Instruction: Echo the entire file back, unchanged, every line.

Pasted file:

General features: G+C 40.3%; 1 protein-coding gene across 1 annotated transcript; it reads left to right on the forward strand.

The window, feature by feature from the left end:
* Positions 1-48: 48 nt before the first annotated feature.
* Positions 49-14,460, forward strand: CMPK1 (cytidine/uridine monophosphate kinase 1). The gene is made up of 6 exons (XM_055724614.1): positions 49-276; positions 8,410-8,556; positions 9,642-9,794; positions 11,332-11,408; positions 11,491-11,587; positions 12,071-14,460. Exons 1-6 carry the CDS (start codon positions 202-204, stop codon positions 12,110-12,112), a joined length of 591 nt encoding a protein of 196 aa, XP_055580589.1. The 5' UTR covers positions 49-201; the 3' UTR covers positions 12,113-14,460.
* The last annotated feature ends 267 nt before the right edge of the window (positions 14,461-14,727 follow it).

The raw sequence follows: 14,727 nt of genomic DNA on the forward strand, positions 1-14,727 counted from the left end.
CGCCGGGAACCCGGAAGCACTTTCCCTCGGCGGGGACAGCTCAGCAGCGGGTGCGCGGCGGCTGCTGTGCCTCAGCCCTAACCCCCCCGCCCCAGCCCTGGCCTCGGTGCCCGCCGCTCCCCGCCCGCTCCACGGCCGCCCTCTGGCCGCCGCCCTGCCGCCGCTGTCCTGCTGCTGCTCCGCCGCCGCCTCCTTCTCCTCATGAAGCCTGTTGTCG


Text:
General features: G+C 40.3%; 1 protein-coding gene across 1 annotated transcript; it reads left to right on the forward strand.

The window, feature by feature from the left end:
* Positions 1-48: 48 nt before the first annotated feature.
* Positions 49-14,460, forward strand: CMPK1 (cytidine/uridine monophosphate kinase 1). The gene is made up of 6 exons (XM_055724614.1): positions 49-276; positions 8,410-8,556; positions 9,642-9,794; positions 11,332-11,408; positions 11,491-11,587; positions 12,071-14,460. Exons 1-6 carry the CDS (start codon positions 202-204, stop codon positions 12,110-12,112), a joined length of 591 nt encoding a protein of 196 aa, XP_055580589.1. The 5' UTR covers positions 49-201; the 3' UTR covers positions 12,113-14,460.
* The last annotated feature ends 267 nt before the right edge of the window (positions 14,461-14,727 follow it).

The raw sequence follows: 14,727 nt of genomic DNA on the forward strand, positions 1-14,727 counted from the left end.
CGCCGGGAACCCGGAAGCACTTTCCCTCGGCGGGGACAGCTCAGCAGCGGGTGCGCGGCGGCTGCTGTGCCTCAGCCCTAACCCCCCCGCCCCAGCCCTGGCCTCGGTGCCCGCCGCTCCCCGCCCGCTCCACGGCCGCCCTCTGGCCGCCGCCCTGCCGCCGCTGTCCTGCTGCTGCTCCGCCGCCGCCTCCTTCTCCTCATGAAGCCTGTTGTCG